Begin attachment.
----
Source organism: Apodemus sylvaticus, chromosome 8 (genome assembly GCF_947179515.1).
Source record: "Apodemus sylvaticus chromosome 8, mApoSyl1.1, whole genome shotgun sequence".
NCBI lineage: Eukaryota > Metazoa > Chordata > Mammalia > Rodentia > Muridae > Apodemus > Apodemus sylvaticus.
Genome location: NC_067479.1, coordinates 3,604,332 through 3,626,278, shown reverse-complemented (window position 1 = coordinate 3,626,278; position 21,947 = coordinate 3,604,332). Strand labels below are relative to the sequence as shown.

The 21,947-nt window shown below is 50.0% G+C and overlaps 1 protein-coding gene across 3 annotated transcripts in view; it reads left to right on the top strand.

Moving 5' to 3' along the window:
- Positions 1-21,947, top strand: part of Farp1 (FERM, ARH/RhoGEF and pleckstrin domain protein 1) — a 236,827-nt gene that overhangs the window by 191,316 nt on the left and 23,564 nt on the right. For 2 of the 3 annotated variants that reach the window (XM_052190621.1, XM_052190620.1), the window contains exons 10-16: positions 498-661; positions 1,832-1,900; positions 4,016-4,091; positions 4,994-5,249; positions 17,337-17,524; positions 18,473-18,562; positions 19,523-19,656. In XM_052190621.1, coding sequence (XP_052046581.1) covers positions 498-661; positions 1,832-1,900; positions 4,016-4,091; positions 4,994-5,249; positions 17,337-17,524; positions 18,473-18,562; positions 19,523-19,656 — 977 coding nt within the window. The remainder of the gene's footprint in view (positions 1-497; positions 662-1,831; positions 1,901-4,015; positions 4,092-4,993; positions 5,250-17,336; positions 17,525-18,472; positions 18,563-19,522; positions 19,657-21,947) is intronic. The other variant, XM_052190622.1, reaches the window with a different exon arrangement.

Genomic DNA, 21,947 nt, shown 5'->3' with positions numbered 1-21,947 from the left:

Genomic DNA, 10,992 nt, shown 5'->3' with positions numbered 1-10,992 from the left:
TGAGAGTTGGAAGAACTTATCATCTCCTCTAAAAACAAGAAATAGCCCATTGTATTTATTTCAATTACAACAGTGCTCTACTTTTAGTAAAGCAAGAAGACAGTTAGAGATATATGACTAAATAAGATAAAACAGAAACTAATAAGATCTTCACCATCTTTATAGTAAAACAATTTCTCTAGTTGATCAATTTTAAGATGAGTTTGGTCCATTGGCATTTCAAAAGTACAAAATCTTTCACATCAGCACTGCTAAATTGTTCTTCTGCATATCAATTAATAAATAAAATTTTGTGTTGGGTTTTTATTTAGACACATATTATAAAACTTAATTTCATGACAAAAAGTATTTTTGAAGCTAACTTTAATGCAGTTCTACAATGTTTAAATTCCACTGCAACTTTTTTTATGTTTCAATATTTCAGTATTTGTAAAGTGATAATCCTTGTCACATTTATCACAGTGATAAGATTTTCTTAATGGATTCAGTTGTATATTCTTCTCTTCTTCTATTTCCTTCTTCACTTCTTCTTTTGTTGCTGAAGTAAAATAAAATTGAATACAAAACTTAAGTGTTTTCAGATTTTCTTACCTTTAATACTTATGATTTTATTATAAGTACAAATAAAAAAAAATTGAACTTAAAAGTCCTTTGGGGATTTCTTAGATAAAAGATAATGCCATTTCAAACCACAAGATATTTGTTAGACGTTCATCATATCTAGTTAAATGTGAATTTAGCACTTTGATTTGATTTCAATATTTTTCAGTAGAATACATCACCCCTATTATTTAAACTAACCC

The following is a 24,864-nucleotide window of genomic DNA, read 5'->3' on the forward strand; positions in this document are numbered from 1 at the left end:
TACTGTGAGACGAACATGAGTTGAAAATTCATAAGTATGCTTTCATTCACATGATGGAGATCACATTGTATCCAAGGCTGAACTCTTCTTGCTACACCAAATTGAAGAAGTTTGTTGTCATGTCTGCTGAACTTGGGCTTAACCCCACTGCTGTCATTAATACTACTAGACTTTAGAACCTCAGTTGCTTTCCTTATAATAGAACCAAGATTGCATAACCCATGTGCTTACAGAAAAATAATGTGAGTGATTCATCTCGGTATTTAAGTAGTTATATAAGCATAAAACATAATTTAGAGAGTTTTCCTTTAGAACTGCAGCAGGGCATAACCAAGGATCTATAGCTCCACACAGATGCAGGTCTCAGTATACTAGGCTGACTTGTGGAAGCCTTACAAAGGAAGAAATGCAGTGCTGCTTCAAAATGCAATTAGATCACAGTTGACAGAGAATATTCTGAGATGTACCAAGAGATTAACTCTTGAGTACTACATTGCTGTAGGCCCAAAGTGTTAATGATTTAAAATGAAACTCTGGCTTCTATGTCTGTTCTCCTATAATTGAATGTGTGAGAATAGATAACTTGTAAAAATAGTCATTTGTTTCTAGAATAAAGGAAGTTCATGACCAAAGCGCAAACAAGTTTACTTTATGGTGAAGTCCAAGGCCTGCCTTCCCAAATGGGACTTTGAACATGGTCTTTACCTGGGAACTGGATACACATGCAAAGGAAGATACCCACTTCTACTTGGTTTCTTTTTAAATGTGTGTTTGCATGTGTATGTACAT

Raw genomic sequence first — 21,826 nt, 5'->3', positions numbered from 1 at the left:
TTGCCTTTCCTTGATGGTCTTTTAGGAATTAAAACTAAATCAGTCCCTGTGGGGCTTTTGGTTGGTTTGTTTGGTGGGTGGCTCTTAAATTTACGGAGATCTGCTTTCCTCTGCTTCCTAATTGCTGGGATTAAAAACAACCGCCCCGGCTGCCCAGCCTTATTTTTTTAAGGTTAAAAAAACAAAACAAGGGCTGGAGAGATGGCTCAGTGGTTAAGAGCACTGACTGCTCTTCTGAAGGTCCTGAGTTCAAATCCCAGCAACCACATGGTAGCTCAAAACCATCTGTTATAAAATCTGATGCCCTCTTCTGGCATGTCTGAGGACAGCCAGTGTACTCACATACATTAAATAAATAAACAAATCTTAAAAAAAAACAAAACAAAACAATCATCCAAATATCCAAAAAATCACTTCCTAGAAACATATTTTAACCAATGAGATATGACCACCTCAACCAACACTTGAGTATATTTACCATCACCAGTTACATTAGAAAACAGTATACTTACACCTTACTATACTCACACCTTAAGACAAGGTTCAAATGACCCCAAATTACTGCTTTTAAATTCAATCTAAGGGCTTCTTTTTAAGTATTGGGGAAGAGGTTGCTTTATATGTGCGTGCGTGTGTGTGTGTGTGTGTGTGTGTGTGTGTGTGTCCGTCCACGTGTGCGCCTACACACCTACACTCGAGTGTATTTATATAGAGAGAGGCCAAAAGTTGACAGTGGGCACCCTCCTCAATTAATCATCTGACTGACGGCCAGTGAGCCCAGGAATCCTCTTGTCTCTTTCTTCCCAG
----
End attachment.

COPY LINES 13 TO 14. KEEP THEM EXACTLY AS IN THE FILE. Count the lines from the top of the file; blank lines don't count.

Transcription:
Raw genomic sequence first — 21,826 nt, 5'->3', positions numbered from 1 at the left:
TTGCCTTTCCTTGATGGTCTTTTAGGAATTAAAACTAAATCAGTCCCTGTGGGGCTTTTGGTTGGTTTGTTTGGTGGGTGGCTCTTAAATTTACGGAGATCTGCTTTCCTCTGCTTCCTAATTGCTGGGATTAAAAACAACCGCCCCGGCTGCCCAGCCTTATTTTTTTAAGGTTAAAAAAACAAAACAAGGGCTGGAGAGATGGCTCAGTGGTTAAGAGCACTGACTGCTCTTCTGAAGGTCCTGAGTTCAAATCCCAGCAACCACATGGTAGCTCAAAACCATCTGTTATAAAATCTGATGCCCTCTTCTGGCATGTCTGAGGACAGCCAGTGTACTCACATACATTAAATAAATAAACAAATCTTAAAAAAAAACAAAACAAAACAATCATCCAAATATCCAAAAAATCACTTCCTAGAAACATATTTTAACCAATGAGATATGACCACCTCAACCAACACTTGAGTATATTTACCATCACCAGTTACATTAGAAAACAGTATACTTACACCTTACTATACTCACACCTTAAGACAAGGTTCAAATGACCCCAAATTACTGCTTTTAAATTCAATCTAAGGGCTTCTTTTTAAGTATTGGGGAAGAGGTTGCTTTATATGTGCGTGCGTGTGTGTGTGTGTGTGTGTGTGTGTGTGTGTGTCCGTCCACGTGTGCGCCTACACACCTACACTCGAGTGTATTTATATAGAGAGAGGCCAAAAGTTGACAGTGGGCACCCTCCTCAATTAATCATCTGACTGACGGCCAGTGAGCCCAGGAATCCTCTTGTCTCTTTCTTCCCAG